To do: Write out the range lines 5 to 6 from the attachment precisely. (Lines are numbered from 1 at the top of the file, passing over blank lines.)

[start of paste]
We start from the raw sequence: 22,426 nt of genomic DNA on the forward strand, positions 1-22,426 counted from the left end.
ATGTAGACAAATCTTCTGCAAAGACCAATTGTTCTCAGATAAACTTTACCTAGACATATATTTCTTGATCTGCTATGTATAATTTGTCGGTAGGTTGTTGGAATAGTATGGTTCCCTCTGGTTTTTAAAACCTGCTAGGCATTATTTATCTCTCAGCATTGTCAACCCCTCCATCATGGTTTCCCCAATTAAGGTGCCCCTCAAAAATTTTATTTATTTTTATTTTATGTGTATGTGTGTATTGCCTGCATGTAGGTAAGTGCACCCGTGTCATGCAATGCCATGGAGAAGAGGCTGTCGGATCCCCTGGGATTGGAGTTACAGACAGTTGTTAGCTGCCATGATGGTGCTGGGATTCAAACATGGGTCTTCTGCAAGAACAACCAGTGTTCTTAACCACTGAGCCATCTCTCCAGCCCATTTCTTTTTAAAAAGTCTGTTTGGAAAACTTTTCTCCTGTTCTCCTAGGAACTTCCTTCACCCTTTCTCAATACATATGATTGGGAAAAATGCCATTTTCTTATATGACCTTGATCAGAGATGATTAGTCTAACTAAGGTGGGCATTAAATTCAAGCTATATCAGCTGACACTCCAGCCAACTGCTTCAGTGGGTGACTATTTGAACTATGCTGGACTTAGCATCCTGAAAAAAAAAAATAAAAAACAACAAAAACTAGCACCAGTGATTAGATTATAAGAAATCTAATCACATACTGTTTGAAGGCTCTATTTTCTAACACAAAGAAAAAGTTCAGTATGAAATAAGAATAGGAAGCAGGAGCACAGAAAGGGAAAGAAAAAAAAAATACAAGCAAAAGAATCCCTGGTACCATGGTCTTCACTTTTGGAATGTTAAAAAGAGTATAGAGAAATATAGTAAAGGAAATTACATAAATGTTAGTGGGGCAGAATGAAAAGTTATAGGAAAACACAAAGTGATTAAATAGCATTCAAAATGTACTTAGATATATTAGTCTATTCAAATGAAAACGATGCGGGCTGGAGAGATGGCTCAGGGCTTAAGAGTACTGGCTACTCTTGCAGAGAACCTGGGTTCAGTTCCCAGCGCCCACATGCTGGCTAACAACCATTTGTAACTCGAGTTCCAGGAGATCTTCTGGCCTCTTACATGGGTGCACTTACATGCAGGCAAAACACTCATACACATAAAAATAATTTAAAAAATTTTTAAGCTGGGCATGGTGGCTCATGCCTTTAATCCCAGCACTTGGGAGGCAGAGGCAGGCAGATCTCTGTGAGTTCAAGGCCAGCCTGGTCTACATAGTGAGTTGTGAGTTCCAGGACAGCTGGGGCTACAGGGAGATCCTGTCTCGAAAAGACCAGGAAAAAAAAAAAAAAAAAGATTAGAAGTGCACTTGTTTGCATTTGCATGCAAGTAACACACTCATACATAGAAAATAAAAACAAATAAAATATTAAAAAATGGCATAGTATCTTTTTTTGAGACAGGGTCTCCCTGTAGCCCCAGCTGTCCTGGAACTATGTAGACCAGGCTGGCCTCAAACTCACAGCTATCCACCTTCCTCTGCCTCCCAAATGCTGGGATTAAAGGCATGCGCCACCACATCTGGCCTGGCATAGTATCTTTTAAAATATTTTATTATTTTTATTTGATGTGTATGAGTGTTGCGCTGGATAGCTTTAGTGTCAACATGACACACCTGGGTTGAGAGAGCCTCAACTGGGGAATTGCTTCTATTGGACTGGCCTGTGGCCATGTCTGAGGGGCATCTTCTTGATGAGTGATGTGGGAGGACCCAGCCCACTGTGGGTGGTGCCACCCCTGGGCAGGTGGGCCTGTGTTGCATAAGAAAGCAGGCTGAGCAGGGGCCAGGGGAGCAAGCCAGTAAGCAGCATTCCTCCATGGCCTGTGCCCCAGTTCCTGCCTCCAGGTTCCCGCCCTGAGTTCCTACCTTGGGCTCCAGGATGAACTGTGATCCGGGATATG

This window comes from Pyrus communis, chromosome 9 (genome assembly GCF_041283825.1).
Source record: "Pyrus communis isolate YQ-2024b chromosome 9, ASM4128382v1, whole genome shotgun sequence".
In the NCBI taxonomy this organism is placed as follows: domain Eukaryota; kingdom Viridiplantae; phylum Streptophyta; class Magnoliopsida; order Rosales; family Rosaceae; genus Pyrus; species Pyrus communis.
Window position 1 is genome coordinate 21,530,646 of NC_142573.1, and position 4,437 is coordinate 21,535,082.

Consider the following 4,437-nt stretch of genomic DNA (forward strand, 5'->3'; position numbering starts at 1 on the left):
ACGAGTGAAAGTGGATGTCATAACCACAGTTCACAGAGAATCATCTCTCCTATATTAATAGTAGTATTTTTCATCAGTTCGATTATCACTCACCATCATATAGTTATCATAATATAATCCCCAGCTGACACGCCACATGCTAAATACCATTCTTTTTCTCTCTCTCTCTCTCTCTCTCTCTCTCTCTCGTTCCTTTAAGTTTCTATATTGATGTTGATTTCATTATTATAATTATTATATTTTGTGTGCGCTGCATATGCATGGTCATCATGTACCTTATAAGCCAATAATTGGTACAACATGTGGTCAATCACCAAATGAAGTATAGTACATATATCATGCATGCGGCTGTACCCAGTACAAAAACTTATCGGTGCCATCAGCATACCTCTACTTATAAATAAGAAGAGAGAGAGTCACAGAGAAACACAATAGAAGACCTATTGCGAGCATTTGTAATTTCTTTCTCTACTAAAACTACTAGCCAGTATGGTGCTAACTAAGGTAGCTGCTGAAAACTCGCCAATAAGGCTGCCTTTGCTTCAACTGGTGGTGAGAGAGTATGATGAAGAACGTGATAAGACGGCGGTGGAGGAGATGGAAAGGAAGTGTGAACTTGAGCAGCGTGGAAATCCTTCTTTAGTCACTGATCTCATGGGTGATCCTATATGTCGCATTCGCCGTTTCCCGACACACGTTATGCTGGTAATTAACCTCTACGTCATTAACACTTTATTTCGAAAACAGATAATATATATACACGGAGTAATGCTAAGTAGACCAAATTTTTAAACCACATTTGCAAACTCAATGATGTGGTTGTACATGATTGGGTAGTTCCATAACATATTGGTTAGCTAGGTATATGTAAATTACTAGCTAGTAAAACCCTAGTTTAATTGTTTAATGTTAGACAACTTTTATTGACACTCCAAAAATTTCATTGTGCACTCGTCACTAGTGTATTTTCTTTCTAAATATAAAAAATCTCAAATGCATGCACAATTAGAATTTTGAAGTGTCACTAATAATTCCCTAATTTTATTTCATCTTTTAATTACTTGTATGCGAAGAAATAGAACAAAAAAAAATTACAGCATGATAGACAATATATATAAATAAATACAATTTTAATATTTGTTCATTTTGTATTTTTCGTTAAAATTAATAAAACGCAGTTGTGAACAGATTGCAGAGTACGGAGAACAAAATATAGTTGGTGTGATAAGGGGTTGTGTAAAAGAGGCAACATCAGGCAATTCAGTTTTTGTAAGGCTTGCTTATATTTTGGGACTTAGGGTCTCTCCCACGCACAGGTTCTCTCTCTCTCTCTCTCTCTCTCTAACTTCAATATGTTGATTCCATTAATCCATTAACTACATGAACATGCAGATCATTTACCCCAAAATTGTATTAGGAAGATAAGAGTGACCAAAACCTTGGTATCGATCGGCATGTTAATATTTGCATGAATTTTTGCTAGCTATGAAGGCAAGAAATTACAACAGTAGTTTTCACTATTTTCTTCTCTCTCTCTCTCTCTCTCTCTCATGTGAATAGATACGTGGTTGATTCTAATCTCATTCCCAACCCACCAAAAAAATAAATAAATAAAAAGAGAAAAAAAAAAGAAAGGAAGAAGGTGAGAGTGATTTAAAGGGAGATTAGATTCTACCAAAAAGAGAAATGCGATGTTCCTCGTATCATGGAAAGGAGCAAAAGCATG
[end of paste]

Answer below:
In the NCBI taxonomy this organism is placed as follows: domain Eukaryota; kingdom Viridiplantae; phylum Streptophyta; class Magnoliopsida; order Rosales; family Rosaceae; genus Pyrus; species Pyrus communis.
Window position 1 is genome coordinate 21,530,646 of NC_142573.1, and position 4,437 is coordinate 21,535,082.